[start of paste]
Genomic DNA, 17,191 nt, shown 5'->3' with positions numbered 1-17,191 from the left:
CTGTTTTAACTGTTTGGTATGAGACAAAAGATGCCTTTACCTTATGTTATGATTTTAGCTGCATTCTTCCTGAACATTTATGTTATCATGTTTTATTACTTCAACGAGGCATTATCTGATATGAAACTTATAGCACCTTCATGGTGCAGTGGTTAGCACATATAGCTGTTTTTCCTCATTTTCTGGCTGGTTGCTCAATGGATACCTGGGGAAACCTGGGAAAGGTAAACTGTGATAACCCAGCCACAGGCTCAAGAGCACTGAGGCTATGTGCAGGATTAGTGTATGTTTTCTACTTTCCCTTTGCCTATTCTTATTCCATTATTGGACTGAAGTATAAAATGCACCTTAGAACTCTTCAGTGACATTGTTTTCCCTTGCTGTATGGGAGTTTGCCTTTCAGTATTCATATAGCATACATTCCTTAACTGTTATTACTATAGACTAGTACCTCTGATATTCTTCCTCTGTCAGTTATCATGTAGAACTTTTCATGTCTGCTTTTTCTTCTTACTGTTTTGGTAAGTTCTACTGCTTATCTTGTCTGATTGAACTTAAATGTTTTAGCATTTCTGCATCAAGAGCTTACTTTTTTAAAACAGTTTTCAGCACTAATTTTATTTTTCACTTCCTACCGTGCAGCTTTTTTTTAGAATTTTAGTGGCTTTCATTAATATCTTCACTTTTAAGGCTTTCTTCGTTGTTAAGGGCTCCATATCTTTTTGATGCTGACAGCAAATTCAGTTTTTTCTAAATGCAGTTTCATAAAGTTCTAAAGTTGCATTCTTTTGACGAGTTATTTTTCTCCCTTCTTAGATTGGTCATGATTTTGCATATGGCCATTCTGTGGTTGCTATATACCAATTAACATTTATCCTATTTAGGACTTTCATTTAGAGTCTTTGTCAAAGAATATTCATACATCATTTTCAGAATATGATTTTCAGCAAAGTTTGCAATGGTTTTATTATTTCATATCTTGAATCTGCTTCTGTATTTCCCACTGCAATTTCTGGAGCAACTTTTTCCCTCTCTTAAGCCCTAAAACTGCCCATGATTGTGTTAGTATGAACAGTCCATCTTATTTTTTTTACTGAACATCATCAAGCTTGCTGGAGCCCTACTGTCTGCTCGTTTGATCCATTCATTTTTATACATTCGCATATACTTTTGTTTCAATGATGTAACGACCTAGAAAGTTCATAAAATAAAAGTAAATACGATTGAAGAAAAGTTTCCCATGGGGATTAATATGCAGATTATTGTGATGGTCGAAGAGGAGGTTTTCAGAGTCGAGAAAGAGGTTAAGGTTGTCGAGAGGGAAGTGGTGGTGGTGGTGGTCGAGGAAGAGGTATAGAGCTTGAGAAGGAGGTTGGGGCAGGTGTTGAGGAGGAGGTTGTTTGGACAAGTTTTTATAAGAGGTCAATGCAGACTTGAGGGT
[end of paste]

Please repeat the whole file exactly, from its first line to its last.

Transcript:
Genomic DNA, 17,191 nt, shown 5'->3' with positions numbered 1-17,191 from the left:
CTGTTTTAACTGTTTGGTATGAGACAAAAGATGCCTTTACCTTATGTTATGATTTTAGCTGCATTCTTCCTGAACATTTATGTTATCATGTTTTATTACTTCAACGAGGCATTATCTGATATGAAACTTATAGCACCTTCATGGTGCAGTGGTTAGCACATATAGCTGTTTTTCCTCATTTTCTGGCTGGTTGCTCAATGGATACCTGGGGAAACCTGGGAAAGGTAAACTGTGATAACCCAGCCACAGGCTCAAGAGCACTGAGGCTATGTGCAGGATTAGTGTATGTTTTCTACTTTCCCTTTGCCTATTCTTATTCCATTATTGGACTGAAGTATAAAATGCACCTTAGAACTCTTCAGTGACATTGTTTTCCCTTGCTGTATGGGAGTTTGCCTTTCAGTATTCATATAGCATACATTCCTTAACTGTTATTACTATAGACTAGTACCTCTGATATTCTTCCTCTGTCAGTTATCATGTAGAACTTTTCATGTCTGCTTTTTCTTCTTACTGTTTTGGTAAGTTCTACTGCTTATCTTGTCTGATTGAACTTAAATGTTTTAGCATTTCTGCATCAAGAGCTTACTTTTTTAAAACAGTTTTCAGCACTAATTTTATTTTTCACTTCCTACCGTGCAGCTTTTTTTTAGAATTTTAGTGGCTTTCATTAATATCTTCACTTTTAAGGCTTTCTTCGTTGTTAAGGGCTCCATATCTTTTTGATGCTGACAGCAAATTCAGTTTTTTCTAAATGCAGTTTCATAAAGTTCTAAAGTTGCATTCTTTTGACGAGTTATTTTTCTCCCTTCTTAGATTGGTCATGATTTTGCATATGGCCATTCTGTGGTTGCTATATACCAATTAACATTTATCCTATTTAGGACTTTCATTTAGAGTCTTTGTCAAAGAATATTCATACATCATTTTCAGAATATGATTTTCAGCAAAGTTTGCAATGGTTTTATTATTTCATATCTTGAATCTGCTTCTGTATTTCCCACTGCAATTTCTGGAGCAACTTTTTCCCTCTCTTAAGCCCTAAAACTGCCCATGATTGTGTTAGTATGAACAGTCCATCTTATTTTTTTTACTGAACATCATCAAGCTTGCTGGAGCCCTACTGTCTGCTCGTTTGATCCATTCATTTTTATACATTCGCATATACTTTTGTTTCAATGATGTAACGACCTAGAAAGTTCATAAAATAAAAGTAAATACGATTGAAGAAAAGTTTCCCATGGGGATTAATATGCAGATTATTGTGATGGTCGAAGAGGAGGTTTTCAGAGTCGAGAAAGAGGTTAAGGTTGTCGAGAGGGAAGTGGTGGTGGTGGTGGTCGAGGAAGAGGTATAGAGCTTGAGAAGGAGGTTGGGGCAGGTGTTGAGGAGGAGGTTGTTTGGACAAGTTTTTATAAGAGGTCAATGCAGACTTGAGGGT